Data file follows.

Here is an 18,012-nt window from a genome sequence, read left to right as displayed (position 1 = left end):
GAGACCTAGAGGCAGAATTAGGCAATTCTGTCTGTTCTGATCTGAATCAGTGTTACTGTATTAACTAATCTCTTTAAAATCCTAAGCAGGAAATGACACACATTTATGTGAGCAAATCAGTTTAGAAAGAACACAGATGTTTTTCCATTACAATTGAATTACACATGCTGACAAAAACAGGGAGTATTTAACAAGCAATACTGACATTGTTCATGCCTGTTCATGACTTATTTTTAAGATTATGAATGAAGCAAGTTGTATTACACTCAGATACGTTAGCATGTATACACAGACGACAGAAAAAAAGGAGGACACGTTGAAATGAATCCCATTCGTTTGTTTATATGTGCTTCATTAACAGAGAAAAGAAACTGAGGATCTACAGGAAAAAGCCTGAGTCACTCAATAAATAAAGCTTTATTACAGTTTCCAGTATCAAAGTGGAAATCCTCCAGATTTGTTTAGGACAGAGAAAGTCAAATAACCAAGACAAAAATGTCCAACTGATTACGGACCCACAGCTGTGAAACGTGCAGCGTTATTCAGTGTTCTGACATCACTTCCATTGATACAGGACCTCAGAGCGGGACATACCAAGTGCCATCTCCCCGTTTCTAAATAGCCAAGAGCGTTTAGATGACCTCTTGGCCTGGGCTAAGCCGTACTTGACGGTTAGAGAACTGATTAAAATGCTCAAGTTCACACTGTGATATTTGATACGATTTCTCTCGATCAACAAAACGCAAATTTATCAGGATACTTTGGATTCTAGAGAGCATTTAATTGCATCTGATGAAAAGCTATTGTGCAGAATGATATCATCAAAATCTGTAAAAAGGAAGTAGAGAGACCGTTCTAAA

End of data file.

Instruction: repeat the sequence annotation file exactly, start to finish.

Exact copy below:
Here is an 18,012-nt window from a genome sequence, read left to right as displayed (position 1 = left end):
GAGACCTAGAGGCAGAATTAGGCAATTCTGTCTGTTCTGATCTGAATCAGTGTTACTGTATTAACTAATCTCTTTAAAATCCTAAGCAGGAAATGACACACATTTATGTGAGCAAATCAGTTTAGAAAGAACACAGATGTTTTTCCATTACAATTGAATTACACATGCTGACAAAAACAGGGAGTATTTAACAAGCAATACTGACATTGTTCATGCCTGTTCATGACTTATTTTTAAGATTATGAATGAAGCAAGTTGTATTACACTCAGATACGTTAGCATGTATACACAGACGACAGAAAAAAAGGAGGACACGTTGAAATGAATCCCATTCGTTTGTTTATATGTGCTTCATTAACAGAGAAAAGAAACTGAGGATCTACAGGAAAAAGCCTGAGTCACTCAATAAATAAAGCTTTATTACAGTTTCCAGTATCAAAGTGGAAATCCTCCAGATTTGTTTAGGACAGAGAAAGTCAAATAACCAAGACAAAAATGTCCAACTGATTACGGACCCACAGCTGTGAAACGTGCAGCGTTATTCAGTGTTCTGACATCACTTCCATTGATACAGGACCTCAGAGCGGGACATACCAAGTGCCATCTCCCCGTTTCTAAATAGCCAAGAGCGTTTAGATGACCTCTTGGCCTGGGCTAAGCCGTACTTGACGGTTAGAGAACTGATTAAAATGCTCAAGTTCACACTGTGATATTTGATACGATTTCTCTCGATCAACAAAACGCAAATTTATCAGGATACTTTGGATTCTAGAGAGCATTTAATTGCATCTGATGAAAAGCTATTGTGCAGAATGATATCATCAAAATCTGTAAAAAGGAAGTAGAGAGACCGTTCTAAA